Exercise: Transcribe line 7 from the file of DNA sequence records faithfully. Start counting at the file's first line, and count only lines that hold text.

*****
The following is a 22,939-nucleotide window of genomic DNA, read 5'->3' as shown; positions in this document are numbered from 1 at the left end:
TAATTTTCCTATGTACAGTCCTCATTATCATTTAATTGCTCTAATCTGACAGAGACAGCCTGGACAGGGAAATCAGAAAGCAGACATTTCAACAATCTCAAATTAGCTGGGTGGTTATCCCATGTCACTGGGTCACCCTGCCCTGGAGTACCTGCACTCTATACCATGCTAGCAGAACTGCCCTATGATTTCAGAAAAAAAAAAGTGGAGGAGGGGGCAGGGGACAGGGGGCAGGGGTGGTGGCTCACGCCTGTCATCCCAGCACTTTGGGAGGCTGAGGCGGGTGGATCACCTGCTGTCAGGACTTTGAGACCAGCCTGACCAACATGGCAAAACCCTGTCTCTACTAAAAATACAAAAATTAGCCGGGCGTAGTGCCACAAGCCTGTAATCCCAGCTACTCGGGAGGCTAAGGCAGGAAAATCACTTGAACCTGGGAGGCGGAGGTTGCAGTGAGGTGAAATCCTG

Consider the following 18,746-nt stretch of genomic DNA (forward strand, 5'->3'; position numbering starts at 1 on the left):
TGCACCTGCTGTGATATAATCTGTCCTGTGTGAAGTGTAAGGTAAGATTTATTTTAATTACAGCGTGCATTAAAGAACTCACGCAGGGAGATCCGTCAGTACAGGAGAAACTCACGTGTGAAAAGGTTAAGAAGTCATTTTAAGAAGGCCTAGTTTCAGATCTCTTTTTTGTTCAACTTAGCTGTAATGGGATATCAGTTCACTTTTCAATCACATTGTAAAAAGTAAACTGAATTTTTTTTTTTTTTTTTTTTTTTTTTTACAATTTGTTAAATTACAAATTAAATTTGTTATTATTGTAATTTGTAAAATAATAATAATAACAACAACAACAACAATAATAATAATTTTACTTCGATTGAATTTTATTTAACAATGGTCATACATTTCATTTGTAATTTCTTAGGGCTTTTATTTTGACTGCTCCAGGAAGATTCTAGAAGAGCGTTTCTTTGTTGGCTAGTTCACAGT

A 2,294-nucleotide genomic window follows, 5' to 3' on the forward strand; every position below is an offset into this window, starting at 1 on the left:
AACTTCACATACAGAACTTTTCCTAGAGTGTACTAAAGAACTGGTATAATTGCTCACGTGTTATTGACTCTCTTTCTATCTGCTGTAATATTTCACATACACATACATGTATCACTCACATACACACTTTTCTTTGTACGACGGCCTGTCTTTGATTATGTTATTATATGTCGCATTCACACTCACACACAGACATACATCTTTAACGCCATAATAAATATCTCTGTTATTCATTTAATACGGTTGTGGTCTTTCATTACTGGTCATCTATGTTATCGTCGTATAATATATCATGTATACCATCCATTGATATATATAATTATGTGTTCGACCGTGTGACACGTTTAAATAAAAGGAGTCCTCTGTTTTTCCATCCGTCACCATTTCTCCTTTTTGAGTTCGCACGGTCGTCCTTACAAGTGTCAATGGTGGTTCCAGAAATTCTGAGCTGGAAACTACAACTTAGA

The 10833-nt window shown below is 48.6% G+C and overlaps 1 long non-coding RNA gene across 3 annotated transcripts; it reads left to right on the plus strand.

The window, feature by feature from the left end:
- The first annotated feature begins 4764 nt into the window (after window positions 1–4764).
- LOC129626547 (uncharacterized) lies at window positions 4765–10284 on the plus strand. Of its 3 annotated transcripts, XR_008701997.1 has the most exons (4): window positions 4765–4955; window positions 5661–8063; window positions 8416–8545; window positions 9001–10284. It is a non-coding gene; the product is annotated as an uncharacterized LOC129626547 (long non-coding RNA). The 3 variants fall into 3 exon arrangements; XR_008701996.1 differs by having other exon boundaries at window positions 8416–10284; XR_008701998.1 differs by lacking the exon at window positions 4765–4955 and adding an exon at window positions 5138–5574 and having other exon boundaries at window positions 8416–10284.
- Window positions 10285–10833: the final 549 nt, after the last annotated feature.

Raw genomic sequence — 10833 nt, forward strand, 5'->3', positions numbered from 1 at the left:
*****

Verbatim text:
The 10833-nt window shown below is 48.6% G+C and overlaps 1 long non-coding RNA gene across 3 annotated transcripts; it reads left to right on the plus strand.